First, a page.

Last week, in a brazen attack, a gang of Somali pirates took on a U.S. Navy frigate. The caper predictably backfired, but it’s another episode in the long-running narrative of piracy in the anarchic waters off the African country’s shore—and it won’t be the last. U.S. officials warn that piracy attacks are expected to increase as the Indian Ocean enters a period of relatively calm weather.
The April 1 incident took place off the western coast of the Seychelles. The USS Nicholas, working in support of U.S. Africa Command, exchanged fire with a skiff before chasing it down. Finding ammunition and cans of fuel onboard, officials arrested three suspected pirates (along with two more on the mothership, which was also confiscated) before sinking the vessel. It was just one of a spate of attacks; according to the European Union’s naval force, the rate of pirate activity in March was double that of September to November. Earlier this week there was another major attack, as pirates hijacked a South Korean oil tanker.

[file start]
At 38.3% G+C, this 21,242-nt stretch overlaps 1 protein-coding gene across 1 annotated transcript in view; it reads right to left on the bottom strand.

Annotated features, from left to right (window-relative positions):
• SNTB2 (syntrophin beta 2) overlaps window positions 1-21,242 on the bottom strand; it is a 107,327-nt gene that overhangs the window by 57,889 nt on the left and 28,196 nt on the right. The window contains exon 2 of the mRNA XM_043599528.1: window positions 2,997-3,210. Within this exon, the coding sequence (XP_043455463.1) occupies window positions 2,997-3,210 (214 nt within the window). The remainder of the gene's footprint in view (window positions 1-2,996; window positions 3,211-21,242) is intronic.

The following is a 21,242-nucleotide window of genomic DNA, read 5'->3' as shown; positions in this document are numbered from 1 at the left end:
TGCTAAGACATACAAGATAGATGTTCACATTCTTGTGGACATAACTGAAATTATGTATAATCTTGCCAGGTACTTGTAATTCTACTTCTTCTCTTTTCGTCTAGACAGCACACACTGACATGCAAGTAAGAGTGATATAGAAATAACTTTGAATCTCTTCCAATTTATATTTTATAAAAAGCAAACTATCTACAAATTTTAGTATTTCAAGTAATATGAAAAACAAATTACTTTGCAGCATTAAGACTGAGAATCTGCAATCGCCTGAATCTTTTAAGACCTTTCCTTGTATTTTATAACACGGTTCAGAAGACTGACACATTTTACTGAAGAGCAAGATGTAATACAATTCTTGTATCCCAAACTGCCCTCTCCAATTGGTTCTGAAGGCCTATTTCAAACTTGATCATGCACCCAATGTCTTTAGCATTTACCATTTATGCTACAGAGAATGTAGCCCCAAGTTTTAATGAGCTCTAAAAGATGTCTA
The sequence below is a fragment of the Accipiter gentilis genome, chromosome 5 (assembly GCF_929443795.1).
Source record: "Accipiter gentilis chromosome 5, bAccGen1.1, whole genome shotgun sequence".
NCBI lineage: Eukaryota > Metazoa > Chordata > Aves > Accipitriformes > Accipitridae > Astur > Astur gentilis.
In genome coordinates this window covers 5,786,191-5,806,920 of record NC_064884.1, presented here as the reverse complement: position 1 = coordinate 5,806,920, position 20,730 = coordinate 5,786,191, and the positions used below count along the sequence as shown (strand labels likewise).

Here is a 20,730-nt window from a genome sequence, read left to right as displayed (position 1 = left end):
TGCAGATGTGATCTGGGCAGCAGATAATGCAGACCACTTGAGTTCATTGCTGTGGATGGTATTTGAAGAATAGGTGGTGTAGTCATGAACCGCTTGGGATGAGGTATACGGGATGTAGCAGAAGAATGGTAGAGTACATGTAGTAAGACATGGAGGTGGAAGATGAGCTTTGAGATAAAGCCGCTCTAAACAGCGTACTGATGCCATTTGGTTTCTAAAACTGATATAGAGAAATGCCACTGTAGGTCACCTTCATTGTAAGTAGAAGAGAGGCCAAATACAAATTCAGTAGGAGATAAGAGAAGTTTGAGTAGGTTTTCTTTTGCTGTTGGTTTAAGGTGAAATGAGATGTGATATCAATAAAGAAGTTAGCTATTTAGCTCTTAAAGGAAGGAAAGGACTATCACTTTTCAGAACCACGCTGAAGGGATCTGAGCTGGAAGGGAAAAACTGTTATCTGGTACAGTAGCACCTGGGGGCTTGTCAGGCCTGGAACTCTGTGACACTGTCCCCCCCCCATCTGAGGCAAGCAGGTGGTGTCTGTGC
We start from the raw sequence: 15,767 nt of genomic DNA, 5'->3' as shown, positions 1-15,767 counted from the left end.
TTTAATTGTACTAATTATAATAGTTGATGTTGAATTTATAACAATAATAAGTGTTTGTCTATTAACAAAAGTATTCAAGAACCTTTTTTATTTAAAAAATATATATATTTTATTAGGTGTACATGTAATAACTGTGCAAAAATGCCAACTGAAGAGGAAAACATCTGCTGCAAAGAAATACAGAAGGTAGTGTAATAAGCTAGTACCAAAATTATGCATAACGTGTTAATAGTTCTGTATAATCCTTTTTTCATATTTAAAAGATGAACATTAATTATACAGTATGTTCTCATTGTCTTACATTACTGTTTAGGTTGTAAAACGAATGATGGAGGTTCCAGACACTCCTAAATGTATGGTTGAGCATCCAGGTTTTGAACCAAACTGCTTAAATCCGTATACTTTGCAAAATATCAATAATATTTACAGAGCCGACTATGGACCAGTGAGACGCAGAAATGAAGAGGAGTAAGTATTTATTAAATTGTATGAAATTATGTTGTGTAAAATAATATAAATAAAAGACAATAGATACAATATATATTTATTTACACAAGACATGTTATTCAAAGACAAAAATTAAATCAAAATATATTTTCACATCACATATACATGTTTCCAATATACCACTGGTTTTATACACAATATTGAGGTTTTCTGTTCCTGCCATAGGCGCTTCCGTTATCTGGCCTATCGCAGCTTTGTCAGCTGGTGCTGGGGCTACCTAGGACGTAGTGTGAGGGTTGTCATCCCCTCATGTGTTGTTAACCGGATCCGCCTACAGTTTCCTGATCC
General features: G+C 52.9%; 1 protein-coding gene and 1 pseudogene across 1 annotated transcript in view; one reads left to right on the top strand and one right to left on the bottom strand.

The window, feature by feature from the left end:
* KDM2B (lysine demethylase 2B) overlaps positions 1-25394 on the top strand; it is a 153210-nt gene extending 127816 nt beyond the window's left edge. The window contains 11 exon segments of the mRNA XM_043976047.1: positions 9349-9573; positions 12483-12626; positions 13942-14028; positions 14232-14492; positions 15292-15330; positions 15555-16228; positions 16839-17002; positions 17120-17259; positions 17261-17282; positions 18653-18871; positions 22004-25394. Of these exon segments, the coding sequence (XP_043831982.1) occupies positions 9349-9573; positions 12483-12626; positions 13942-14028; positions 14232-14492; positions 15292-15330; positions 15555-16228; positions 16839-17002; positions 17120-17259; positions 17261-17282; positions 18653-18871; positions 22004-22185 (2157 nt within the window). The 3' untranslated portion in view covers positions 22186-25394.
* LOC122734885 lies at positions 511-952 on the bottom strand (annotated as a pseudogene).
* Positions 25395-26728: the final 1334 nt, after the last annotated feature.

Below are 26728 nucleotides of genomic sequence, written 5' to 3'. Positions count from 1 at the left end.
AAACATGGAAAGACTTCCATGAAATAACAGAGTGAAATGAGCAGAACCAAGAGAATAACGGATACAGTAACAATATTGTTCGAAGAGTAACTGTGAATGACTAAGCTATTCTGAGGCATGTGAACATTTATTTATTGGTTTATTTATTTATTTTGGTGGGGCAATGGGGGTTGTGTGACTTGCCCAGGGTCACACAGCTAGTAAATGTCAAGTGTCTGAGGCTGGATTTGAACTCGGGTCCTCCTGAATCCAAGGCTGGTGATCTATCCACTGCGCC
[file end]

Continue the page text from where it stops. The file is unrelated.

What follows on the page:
Last week, the U.S. Maritime Administration warned of increased piracy off the Horn of Africa and in the Indian Ocean: “Mariners must be vigilant and prepare for potential attacks,” warned David T. Matsuda, acting maritime administrator, attributing this to the end of monsoon season and the increased range of recent incidents. What to do with captured pirates is another problem. Naval officials said those captured by the USS Nicholas would remain on board until officials determined how to deal with them. The EU is also in search of a solution. Kenya agreed to try those captured by the EU naval force, but the country now holds over 100 pirates and says it can’t take any more. The bulk of the problem will likely have to be handled on shore: until Somalia, whose government collapsed in 1991, achieves stability, stopping the marine criminals will be difficult.